3 graphs that illustrate the problem with PR impressions

“We know impressions are inaccurate, but at least they’re directionally correct.”
“We know impressions are inaccurate, but we divide them to be more realistic.”
“We know impressions are inaccurate, but no one is forcing us to change.”

“We know impressions are inaccurate, but.” It’s a common and persistent refrain in the PR industry. Years of having no alternative metrics created a status quo of measuring the potential, rather than the actual.

Unfortunately, impressions are not directionally correct at the article level: highly-trafficked outlets don’t always get higher article readership (i.e. unique visitors to an article page) than lower-traffic outlets. And dividing monthly impressions by 7 or 30 days is not a realistic assessment of how content performs: on the same day in the same publication, one article can get one million readers, another one thousand. 

You might say Memo has a refrain of its own: “Impressions are not just inaccurate, they’re misleading.” We’ve published data that shows how impressions distort share of voice and how impressions overlook important outlets. But mechanically, why is this?

Our team analyzes readership data every day. We want to illustrate exactly why impressions obscure the insights that are so glaringly obvious with readership. 

Actual readership among a publication’s articles is highly variable

We pulled an entire month’s worth of content published on an outlet that receives roughly 30 million unique monthly visitors. Each box represents an article, and the size of the box represents that article’s readership, i.e. the number of unique visitors to the article in the first 7 days of publication.

Each of the approximately 800 boxes is a single article published in August 2022 on the same publication. The size of each box represents that article’s readership.

The most-read article that month received over 2000x more visitors than the least-read article. 

There is brand coverage that completely hit it out of the park, and there is coverage that could benefit from further amplification. 

There are article topics that tend to fall on the upper left corner of that graph, and topics that tend to fall on the lower right corner.

There are takedown pieces that blew up, and takedowns that barely made a splash.

Article-level readership provides a wealth of information about earned media performance and strategy. So what about impressions?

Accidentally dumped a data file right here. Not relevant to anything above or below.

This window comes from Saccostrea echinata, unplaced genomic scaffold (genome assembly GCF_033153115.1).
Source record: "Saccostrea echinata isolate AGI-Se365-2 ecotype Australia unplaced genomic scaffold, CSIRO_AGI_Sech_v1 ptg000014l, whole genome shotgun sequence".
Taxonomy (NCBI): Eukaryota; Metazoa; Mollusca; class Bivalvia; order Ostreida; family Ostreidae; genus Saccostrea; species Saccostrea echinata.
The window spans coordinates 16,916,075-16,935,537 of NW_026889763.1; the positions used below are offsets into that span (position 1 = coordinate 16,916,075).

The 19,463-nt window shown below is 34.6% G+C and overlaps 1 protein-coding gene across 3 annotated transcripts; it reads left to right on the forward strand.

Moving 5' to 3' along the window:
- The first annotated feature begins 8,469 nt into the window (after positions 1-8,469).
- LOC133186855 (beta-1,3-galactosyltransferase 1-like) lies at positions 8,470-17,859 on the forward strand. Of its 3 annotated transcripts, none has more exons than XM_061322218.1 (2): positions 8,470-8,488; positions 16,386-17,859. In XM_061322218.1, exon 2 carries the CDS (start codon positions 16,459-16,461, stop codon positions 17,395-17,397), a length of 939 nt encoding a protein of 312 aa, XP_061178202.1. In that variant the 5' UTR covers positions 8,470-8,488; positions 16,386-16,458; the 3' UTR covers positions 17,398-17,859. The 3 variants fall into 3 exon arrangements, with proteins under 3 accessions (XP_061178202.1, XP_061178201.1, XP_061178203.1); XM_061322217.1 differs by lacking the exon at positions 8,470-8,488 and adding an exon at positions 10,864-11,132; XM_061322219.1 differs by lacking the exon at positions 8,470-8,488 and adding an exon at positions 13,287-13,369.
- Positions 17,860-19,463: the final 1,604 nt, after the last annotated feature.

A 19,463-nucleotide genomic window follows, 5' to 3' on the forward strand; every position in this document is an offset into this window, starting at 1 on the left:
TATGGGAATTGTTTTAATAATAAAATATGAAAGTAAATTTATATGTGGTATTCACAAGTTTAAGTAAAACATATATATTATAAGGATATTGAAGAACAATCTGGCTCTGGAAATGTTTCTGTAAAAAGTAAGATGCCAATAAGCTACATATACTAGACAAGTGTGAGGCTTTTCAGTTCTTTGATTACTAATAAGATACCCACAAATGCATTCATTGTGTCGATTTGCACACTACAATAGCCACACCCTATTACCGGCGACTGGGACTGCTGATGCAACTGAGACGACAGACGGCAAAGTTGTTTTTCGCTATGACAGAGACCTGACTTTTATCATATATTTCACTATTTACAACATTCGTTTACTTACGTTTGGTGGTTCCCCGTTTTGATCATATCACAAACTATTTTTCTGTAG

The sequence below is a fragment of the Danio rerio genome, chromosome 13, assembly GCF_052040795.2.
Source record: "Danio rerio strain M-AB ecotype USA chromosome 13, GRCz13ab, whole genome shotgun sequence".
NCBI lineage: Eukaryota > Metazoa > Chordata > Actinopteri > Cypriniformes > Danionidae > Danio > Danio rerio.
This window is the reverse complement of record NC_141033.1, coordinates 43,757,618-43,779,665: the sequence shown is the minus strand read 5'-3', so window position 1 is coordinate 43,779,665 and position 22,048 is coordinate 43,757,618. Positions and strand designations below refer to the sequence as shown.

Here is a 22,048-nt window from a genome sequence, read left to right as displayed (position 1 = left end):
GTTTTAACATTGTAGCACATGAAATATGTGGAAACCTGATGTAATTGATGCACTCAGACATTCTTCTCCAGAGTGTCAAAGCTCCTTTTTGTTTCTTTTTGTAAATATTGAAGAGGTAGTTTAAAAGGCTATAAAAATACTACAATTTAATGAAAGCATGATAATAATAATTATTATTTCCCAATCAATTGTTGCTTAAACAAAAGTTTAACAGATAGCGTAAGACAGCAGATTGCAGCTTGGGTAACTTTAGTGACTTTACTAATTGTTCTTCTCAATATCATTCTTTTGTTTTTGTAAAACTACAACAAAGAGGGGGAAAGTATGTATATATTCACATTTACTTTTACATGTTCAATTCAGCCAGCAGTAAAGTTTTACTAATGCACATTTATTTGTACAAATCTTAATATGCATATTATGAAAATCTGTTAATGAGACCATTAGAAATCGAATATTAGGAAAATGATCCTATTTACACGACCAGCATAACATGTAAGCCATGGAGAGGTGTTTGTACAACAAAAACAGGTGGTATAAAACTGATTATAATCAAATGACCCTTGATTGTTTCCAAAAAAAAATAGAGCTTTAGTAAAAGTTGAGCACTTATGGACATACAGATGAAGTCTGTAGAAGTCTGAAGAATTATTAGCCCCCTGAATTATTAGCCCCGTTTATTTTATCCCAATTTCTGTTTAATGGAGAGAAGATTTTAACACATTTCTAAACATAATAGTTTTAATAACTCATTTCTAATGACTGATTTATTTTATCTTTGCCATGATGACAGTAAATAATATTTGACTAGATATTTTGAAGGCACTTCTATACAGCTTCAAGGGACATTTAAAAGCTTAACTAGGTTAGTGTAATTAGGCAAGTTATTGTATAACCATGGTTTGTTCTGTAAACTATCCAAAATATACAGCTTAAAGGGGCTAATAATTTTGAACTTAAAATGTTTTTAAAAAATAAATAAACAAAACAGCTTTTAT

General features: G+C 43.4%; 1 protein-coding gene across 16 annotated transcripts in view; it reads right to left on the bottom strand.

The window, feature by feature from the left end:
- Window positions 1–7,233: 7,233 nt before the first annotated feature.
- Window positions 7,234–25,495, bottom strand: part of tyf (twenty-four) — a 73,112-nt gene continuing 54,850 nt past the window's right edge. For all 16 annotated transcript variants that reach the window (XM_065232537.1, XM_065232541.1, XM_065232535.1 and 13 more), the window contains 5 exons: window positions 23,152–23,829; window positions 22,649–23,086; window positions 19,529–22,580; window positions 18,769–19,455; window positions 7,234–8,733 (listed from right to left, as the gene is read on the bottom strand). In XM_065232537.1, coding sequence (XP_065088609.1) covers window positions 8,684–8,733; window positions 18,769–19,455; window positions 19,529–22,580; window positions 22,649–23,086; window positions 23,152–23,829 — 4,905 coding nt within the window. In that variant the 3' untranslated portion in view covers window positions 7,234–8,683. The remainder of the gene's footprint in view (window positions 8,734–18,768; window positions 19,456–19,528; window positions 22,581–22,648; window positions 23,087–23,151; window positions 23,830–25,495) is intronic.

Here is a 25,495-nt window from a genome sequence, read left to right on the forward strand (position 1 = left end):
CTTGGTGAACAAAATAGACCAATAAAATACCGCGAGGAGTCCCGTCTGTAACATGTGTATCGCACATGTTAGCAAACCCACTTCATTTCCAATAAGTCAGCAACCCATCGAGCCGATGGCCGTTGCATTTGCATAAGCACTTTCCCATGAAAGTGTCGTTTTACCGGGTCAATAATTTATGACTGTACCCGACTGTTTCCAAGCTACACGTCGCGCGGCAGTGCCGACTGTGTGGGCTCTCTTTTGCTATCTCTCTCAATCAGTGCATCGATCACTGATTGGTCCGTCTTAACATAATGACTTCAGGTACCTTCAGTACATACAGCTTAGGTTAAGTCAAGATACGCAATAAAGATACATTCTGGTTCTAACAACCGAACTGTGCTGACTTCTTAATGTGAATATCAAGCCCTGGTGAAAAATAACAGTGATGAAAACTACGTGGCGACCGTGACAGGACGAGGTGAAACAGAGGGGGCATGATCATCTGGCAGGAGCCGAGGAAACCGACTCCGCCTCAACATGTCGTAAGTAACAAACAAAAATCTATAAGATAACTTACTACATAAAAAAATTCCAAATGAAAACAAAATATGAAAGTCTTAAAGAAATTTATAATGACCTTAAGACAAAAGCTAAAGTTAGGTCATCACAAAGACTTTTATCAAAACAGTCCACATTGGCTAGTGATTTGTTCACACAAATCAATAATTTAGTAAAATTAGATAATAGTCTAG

Impressions (wrongly) report that every article performs the same

We can visualize the same ~800 articles with potential impressions instead of actual readership. This is what we see:

Each of the approximately 800 boxes is a single article published in August 2022 on the same publication. The size of each box represents that article’s potential reach (aka impressions or UVMs).

Did we get a lot of eyeballs on our product press? Does this outlet get high readership on our industry’s news? Is this negative story worth a spokesperson response? Potential reach doesn’t help us answer any of these questions, but readership does.

It’s the difference between a clippings report where every article has the same performance metric (left) versus a readership report where you know exactly how many people saw the coverage (right):

Sure, the report that tallies up to 225,000,000 potential impressions looks impressive. But with 258 million adults in the US, business leaders know it’s a bogus figure.

Lower UVM publications can get more article readership than higher UVM publications

The monthly unique visitors on a site can be a helpful proxy for publisher authority when, for example, trying to understand the landscape or build an initial media list. But impressions are a horrible proxy for article performance, even across different publications. 

Everyday we see outlets with relatively low monthly visitors publish articles that receive higher readership than content on relatively high-traffic outlets. (A Memo report further examines this trend.)

In fact, one of the first things new Memo users say is “I can’t believe how many people read our placement on [insert niche outlet].” 

To illustrate, here is the same publication visualized above next to a second publication with approximately 75 million UVMs:

Each of the approximately 800 blue boxes is an article published in August 2022 on a publication with 30 million UVMs. Each of the approximately 1,300 purple boxes is an article on a publication with 75 million UVMs. The size of each box represents that article’s readership.

The higher-UVM outlet published the most-read articles among the two publications. But there are hundreds of articles on the lower-UVM outlet that received more readership than content on the higher-UVM outlet. 

We’ve now illustrated that impressions are 1) not directionally correct, and 2) not a realistic assessment of article performance, no matter how you slice them. 

Still, if no one is forcing the issue, why change?

Comms has become more entwined with marketing and business strategy. Its measurement will be too.

One of the biggest PR measurement trends that emerged this year was that Communications teams are working more closely with Marketing and other business functions. With this seat at the table, however, comes expectations of more rigorous measurement. 

Our team has worked with some of the earliest adopters of readership data. The Comms groups that embraced this change a year or two ago are already operating at a different level. They’re more strategic with media relations. They’re better equipped to handle crisis stories. They’re giving earned media its due credit in the broader marketing mix.